Skip to main content

White bedstraw

(Galium mollugo)

Photo of white bedstraw
Photo credit: Ohio State Weed Lab Archive, Ohio State University,

An erect, vine-like herbaceous perennial growing to 4 feet tall. Plants have tiny white flowers and long, slender whorled leaves.


Other names for this plant include:
  • Common names: smooth bedstraw, false baby's-breath, wild madder
  • Scientific names: Galium erectum, Galium mollugo var. erectum
Ecological threat:
  • Invades grasslands, open woodlands, meadows, pastures, riverbanks, and disturbed areas such as roadside ditches.
  • Tolerates a wide variety of soil types, from silt and sand to dense red clays.
  • A competitor to both long-lived and short-lived forage crops. Quickly crowds out native and non-native crop plants.
  • It contains a toxin that causes toxicity in animals.
Overview map of white bedstraw classification in WI
Restricted (orange) counties

Classification in Wisconsin: Restricted

Species Assessment Groups (SAG) were assembled to recommend a legal classification for each species considered for NR 40. The recommendation for white bedstraw was based upon this literature review [PDF] developed by the department.


Leaves & stems: Upright and branching thin stems, becoming matted as they age. Leaves are light-green in color, with 6-8 leaves whorled on the stem. Lanceolate in shape and sessile (attaching to the stems without stalks).

Flowers: Small, whitish-green, 4-petaled flowers with 4 stamens and 2 styles. Branching inflorescence is a many-flowered panicle (cluster).

Fruits & seeds: Fruits are round and smooth. Each fruit contains two seeds, 1 mm in size, smooth and wrinkled.

Roots: Strong, deep taproot and shallow-rooted branching, woody rhizomes. The root system is reddish-orange in color and rhizomes are yellow-orange.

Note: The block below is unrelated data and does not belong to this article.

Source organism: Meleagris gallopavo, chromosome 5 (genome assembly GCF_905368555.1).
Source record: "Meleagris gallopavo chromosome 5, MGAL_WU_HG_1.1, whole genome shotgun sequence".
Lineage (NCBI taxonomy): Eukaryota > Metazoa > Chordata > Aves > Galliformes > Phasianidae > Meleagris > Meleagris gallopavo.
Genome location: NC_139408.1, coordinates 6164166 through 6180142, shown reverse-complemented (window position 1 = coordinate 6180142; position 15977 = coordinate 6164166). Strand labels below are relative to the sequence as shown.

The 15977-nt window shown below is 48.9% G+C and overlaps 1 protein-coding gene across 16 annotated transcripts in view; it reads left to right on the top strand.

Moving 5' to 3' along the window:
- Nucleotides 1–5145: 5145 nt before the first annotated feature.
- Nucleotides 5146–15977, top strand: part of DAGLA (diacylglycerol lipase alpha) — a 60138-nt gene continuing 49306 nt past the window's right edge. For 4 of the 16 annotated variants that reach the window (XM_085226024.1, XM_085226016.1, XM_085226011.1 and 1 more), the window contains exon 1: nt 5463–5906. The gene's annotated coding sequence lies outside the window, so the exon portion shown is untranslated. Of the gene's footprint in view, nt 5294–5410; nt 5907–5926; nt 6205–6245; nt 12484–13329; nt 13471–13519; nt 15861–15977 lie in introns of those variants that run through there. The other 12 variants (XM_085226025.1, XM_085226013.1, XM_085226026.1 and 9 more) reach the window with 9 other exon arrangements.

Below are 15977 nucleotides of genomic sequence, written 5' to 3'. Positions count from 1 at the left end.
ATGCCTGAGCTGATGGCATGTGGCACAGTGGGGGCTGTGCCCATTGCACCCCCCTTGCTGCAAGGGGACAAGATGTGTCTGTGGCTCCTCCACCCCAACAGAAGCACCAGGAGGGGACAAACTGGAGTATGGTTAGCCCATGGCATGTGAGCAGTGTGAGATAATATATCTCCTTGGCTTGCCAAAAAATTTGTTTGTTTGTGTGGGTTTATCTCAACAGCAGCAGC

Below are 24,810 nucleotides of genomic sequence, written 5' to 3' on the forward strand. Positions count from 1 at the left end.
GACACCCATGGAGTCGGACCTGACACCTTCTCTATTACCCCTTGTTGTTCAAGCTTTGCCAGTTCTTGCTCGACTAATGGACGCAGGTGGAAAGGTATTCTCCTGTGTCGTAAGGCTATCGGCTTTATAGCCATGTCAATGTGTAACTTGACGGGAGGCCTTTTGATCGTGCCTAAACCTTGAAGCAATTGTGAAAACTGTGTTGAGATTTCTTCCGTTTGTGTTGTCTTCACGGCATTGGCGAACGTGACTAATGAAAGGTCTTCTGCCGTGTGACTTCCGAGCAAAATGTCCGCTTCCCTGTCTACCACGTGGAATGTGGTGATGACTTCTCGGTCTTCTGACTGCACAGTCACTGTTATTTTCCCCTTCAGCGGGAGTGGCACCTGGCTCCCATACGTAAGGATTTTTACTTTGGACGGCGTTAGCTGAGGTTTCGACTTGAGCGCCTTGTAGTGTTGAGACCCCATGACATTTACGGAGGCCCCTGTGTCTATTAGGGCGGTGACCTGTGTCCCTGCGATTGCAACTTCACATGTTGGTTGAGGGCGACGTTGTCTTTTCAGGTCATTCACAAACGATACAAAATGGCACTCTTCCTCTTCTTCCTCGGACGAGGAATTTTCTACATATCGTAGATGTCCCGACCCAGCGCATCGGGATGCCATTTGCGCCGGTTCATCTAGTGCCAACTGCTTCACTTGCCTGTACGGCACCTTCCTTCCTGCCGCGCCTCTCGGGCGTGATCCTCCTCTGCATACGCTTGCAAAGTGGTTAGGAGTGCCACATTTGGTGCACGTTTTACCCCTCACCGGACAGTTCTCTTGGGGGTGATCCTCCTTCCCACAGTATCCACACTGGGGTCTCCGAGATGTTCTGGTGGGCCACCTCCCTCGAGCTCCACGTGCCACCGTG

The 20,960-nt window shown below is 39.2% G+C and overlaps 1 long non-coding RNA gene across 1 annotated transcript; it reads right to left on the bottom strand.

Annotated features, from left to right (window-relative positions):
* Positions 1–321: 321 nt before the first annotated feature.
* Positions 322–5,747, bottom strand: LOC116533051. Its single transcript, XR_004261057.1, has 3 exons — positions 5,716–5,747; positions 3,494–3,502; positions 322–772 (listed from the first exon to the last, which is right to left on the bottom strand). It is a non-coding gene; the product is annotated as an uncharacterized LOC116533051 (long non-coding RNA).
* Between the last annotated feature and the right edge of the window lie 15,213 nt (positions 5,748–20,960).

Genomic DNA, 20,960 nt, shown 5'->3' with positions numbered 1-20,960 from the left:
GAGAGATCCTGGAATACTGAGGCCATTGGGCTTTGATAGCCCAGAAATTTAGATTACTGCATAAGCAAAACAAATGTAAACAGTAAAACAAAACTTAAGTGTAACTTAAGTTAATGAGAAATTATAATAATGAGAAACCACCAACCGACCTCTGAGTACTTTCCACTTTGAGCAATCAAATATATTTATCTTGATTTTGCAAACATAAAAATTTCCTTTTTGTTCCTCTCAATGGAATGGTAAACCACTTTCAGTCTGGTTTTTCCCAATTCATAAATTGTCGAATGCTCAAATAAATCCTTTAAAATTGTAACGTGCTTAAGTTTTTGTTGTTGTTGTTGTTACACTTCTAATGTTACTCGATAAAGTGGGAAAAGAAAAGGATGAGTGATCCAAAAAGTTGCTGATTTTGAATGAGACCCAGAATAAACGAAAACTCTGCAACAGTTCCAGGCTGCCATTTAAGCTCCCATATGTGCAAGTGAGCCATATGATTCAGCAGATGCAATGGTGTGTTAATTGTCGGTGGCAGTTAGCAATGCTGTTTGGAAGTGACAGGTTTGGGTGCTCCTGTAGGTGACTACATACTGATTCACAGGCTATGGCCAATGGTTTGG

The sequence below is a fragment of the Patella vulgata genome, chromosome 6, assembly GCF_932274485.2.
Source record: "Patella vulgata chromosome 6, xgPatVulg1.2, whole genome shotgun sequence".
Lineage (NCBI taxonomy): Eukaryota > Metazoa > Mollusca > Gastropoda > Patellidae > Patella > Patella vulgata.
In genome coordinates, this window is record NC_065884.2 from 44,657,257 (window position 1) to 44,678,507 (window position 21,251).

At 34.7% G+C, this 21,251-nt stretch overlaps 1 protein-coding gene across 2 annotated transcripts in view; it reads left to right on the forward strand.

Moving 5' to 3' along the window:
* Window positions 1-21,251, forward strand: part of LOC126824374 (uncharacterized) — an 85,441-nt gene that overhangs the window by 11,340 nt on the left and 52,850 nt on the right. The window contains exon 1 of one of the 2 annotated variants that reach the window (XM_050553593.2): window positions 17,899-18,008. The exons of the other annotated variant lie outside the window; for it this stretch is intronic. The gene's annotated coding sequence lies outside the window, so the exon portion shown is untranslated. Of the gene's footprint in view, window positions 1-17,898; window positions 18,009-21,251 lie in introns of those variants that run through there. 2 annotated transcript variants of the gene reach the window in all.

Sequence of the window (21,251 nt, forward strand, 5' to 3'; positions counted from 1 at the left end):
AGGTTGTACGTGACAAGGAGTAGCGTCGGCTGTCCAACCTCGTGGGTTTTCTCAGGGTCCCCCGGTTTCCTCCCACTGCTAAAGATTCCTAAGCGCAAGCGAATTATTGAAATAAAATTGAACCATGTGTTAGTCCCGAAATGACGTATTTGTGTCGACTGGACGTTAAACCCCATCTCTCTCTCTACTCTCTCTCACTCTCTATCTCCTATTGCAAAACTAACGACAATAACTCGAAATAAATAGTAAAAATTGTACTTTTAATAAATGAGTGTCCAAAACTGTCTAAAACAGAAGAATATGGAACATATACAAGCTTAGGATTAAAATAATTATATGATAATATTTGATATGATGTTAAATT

Similar species: White bedstraw resembles numerous other Galium spp. Most notably, white bedstraw is smooth while many other species are "sticky" to the touch due to barbed hairs.


  • Plants often reproduce vegetatively. Pull plants, being sure to remove rhizomes.
  • Seeds do not persist in the soil; therefore, control seed production by cutting or mowing.
  • Mowing alone will not kill the plants, but will stress the population, keeping it from producing seed and spreading further. Note that this plant can be spread by mowing if in the fruiting stage.
  • Infestations in fields could be tilled and then heavily seeded/planted with desired species.
  • Monitor for re-growth.
  • A combination of mechanical and herbicide treatments may be most effective. This plant has a high tolerance for some herbicides.
  • Apply Milestone or a triclopyr-based product to plants for the most effective control.
  • Dicamba is also an effective herbicide when applied in spring to summer.
  • Picloram is most effective when applied in autumn.
  • Multiple herbicide applications are needed for effective control.
  • Cut or mow the population and apply herbicide to 2-week old re-growth.


View pictures of white bedstraw in our photo gallery!


Sources for content:
  • D. Mersereau and A. DiTommaso. 2002. Department of Crop and Soil Science, Cornell University, Ithaca, NY, USA. “The biology of Canadian weeds. 121. Galium mollugo”
  • Wisconsin State Herbarium (WISFLORA) Department of Botany, University of Wisconsin - Madison
  • University of Maine - Cooperative Extension
  • Government of New Brunswick, Canada, Agriculture, Aquaculture and Fisheries
Links for more information: